Unlike some Jewish women, Renee Beyda a 20-year-old Orthodox Jewish student from Brooklyn, said she is religiously observant but does not think twice about the way that she dresses. Beyda feels comfortable dressing in jeans and a t-shirt, but still considers herself religious and respects women who choose to dress traditionally. “I respect modestly dressed Jewish girls for the effort and strength they have while being able to dress that way, but I never wished I would dress more modestly,” she said. “I enjoy dressing with my own sense of style.”

She doesn’t regret her decision to dress the way that she does but like all fathers, hers feels that maybe she could dress a little more modestly. “But my father who is a little more religious than I am prefers I dress a little more covered up, but that just might be a father’s opinion as well.”

Although Beyda dresses in jeans and a t-shirt on a day-to-day basis, she respects the rules of dress when going to synagogue. “I go to a pretty religious Orthodox shul so when I go on holidays I follow the rules pretty strictly. I cover my knees, wear tights, and cover my elbows and collarbones too. I am still slightly judged by the other congregants but only because they cover more extremely whereas I cover just enough.”

Beyda says the other, more conservative women stare at her and she can tell they are whispering things to each other about the way that she is dressed.

As a single woman, I wondered if it was as hard for an Orthodox Jewish woman to find a husband as it is for any other woman. With religion being a big part of their lives and clothing important to their religion, I found myself questioning how the two affected each other.

Beyda said she isn’t worried that her style of dress will affect her prospects among the men in her community. “I don’t believe the way I dress affects how I find men,” she said. “I am not looking for a man who is ultra-religious. Therefore he wouldn’t care about how I would be dressed.”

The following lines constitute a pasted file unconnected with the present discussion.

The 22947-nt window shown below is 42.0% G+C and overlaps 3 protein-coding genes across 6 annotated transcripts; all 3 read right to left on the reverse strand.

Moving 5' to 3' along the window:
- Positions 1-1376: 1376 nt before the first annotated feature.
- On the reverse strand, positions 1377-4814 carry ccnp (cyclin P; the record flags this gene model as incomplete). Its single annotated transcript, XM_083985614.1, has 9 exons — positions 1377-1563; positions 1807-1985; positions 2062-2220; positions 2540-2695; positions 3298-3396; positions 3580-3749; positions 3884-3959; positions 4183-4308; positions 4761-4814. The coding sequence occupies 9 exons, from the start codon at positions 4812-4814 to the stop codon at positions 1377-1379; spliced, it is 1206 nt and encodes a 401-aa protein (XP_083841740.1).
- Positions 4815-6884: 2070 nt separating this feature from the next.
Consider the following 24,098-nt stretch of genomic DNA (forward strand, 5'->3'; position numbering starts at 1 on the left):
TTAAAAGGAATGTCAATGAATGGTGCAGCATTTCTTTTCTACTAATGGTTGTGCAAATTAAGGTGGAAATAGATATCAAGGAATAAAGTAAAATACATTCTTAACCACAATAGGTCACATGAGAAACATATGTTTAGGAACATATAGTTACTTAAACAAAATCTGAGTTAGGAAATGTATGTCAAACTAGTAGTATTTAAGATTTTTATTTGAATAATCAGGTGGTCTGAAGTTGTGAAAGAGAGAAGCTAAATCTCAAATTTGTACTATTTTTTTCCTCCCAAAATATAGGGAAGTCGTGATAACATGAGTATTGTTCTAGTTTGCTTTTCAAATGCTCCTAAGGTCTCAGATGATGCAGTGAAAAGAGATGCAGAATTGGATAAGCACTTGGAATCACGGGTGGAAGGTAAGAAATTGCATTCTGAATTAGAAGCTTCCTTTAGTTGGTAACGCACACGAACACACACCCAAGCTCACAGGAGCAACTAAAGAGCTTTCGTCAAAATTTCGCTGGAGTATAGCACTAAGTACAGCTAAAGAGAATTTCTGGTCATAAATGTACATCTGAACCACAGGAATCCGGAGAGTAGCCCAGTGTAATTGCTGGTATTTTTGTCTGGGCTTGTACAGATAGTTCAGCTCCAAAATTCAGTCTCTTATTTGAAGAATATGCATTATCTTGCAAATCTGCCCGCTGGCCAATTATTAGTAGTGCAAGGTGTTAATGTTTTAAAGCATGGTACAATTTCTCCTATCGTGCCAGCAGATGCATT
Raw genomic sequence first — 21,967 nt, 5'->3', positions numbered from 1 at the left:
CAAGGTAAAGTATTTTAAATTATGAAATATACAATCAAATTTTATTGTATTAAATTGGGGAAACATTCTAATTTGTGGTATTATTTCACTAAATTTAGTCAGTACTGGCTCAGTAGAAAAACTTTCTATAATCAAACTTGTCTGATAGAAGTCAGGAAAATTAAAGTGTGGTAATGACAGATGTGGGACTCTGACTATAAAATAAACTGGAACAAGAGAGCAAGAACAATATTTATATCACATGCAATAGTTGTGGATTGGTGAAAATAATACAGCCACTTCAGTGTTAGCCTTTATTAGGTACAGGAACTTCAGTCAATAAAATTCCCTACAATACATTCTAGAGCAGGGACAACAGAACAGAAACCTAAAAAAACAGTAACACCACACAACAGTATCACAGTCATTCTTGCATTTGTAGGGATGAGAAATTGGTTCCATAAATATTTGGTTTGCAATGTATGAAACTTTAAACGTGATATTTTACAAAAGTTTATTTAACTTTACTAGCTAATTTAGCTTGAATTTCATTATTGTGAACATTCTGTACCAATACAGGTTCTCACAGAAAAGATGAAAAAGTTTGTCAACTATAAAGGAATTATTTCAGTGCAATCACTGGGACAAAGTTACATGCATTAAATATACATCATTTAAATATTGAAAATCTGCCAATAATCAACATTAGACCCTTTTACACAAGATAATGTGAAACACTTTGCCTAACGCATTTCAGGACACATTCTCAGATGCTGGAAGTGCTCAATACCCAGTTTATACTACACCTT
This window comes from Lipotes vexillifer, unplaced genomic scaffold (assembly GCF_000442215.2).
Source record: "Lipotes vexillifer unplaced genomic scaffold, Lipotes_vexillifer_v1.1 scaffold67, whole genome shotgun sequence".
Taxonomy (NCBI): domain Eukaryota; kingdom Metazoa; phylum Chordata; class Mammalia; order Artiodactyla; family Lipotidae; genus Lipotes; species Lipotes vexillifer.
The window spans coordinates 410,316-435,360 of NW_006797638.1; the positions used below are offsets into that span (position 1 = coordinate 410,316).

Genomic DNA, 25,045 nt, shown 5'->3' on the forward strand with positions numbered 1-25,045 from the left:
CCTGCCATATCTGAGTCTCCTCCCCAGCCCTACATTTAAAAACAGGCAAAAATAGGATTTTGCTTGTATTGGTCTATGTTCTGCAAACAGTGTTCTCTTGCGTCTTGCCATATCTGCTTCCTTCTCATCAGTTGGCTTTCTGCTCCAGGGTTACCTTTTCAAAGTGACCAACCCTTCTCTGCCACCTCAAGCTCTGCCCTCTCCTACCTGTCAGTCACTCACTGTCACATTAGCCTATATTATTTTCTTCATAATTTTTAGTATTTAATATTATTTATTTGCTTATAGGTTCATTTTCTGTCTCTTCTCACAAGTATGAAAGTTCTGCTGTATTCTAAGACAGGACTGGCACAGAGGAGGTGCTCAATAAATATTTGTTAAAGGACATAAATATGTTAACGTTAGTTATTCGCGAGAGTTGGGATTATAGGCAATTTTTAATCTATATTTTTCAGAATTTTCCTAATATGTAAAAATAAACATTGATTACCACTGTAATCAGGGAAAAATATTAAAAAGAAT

Mamiye, who dresses traditionally in long skirts and shirts covering her elbows and collarbones, says that for her, finding a husband shouldn’t be hard. “A man should value a woman based on her personality, not her body. A modest woman is mysterious, and doesn’t show off her body in unnecessary ways,” she said. “This should be appealing to a man, who would know that his wife’s body is for him to see only.”

Finding a wedding dress that fits with the restrictions in Jewish law can be a little difficult.

While Sharaby doesn’t dress traditionally on a day-to-day basis, she knew what type of dress was considered proper and she was able to pick one out that was appropriate enough but could still feel beautiful and comfortable in her decision.

She told me the dress was strapless with a sweetheart neckline, with beautiful beading detail throughout the corset and a full princess tulle skirt. She did however tell me that, out of respect for her religion, she wore a cover up over her dress to cover her collarbones and elbows. The cover up was sheer with small beading details around the shoulders, elbows, and neck area.

Polina Ruderman, owner of the Tznius Princess wedding dress shop on Avenue J, says that her store is fit for any Jewish woman looking for her perfect dress.

An appropriate dress for a Jewish woman “covers the collar bone, covers elbows at least two to three inches, three to four inches below the knee, depending on how religious you are, and no see-through sleeves,” she told me.

Ruderman’s store was opened with Torah-observant Jewish women in mind. All of Ruderman’s dresses are custom-made, which means that a bride coming into her store has no problem finding a dress. She says she can make anything a bride envisions.

Ruderman was inspired to open this store because she felt that there weren’t many dress shops that catered to Orthodox Jewish women. Finding a wedding dress is tough for any woman, but with all the rules that observant Jewish women must follow, the process can seem much more difficult.

Ruderman helps ease this process. Although she does dress modestly, she says that she doesn’t mind when women who don’t share her outlook come in to shop, explaining, “Business is business.”

Photos: Top, Dress shops in Midwood help Orthodox Jewish women find attractive clothing in a traditional style. Below, Renee Beyda is dressed for a wedding. (Beverly Ortega)